RESIDENTS in a tower block slammed as "the biggest eyesore" in their area say they feel "stuck" in the crumbling and derelict building.
The desperate tenants have been shafted with ancient lifts that constantly break and leave elderly neighbours stranded in their flats.
Residents of the 120-apartment block in Pendleton, Greater Manchester say problems with the dilapidated building are "scandalous".
In a scathing council meeting in September, Labour councillor John Warmisham slammed it as "the biggest eyesore in Salford", and accused the block's owners of "under investment".
Despite many occupants being elderly or disabled, tenants claim it's lifts frequently break down and take days to be repaired, leaving many stuck in their apartments.
They added that their flats are fitted with outdated water heating systems that sends their bills through the roof.
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One resident told Manchester Evening News: "Many residents can't afford to have constant access to hot water because it is too expensive to run the boiler – my bill was coming in at around £100 a week.
"People can't put the heating on because it is expensive and inefficient.
"The lifts are about 40 years old, and constantly break down. The company is always reluctant to fix the problems and will not replace them.
"This means that residents have to walk up flights and flights of steep stairs, and those with disabilities remain stuck in their flats."
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Another resident also claimed that the intercom has been broken for at least three months, meaning people are unable to receive packages.
They added: "This has also meant some residents missing out on essential district nurse visits. The communal laundry has four appliances – two washing machines and two dryers.
"However, only one washer and one dryer have ever worked at any one time in the time I have lived here."
But despite claiming they are currently forced to choose whether to "eat or heat", tenants are being slapped with a 20 per cent rent hike on Christmas Eve.
Residents slammed the move as "scandalous" after hearing they will soon see their monthly rent rise from £545 to £650.
Briar Hill Court tenant Benjamin Simpson, 37, said: "It's city centre prices. I think they're trying to gentrify the area and drive people out.
"It's a prime location and if you look at what they're planning on the bingo hall you can see the way it's going. It's nice people here. It's a really good community.
"But a lot of people in here are on the breadline. I don't know where they'll find another £100 a month."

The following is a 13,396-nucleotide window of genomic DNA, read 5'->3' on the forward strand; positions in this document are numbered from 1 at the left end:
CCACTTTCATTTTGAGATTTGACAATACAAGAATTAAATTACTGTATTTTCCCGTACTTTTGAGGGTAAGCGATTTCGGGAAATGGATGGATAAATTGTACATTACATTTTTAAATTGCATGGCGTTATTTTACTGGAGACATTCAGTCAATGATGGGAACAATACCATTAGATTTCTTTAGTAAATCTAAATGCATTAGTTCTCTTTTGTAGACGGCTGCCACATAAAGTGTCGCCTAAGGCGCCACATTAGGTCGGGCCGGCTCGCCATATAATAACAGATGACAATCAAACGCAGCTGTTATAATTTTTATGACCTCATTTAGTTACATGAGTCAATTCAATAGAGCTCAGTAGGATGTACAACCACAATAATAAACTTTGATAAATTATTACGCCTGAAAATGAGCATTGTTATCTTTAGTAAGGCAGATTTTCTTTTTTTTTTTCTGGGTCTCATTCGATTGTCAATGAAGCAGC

A friend said to me the other day it's 'heat or eat', and that's exactly it
"I have three kids, so it'll have a big impact on me, but at the end of the day what are you going to do? It's hard to find somewhere else and put the deposit down", he added.
Martin Dwyer, 56, who has lived in the flats for five-and-a-half years, said: "Everyone's going mad [about the rent increase].
"A lot of people have complained, but their attitude is: 'If you don't like it, get out'.
"A lot of people here are on benefits, but it doesn't cover the full amount, so they have to put money towards it.
"It's a lot of money, especially the way things are these days. It's just not on, it's scandalous really."
A third resident said: "We appreciate that the cost of living has increased, but many will not be able to afford this 20 per cent increase, especially if improvements aren't made to the building.
"I am genuinely worried that many residents will be made homeless and I am worried that people will die over the winter due to the state of the flats and the increase in rent."
Cllr Warmisham has been contacted by several residents of Briar Hill Court, and he described the conditions residents are living in as "unacceptable".
He said: "I really feel for these residents. This should not be happening in this day and age – people not looking after properties and then putting rent up."
He said he would be asking the Salford City Council's landlord licensing team to look into the issues raised by the residents.
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Cllr Warmisham added: "They have the power to force landlords to bring their properties up to scratch."
Sterling Properties declined to comment.
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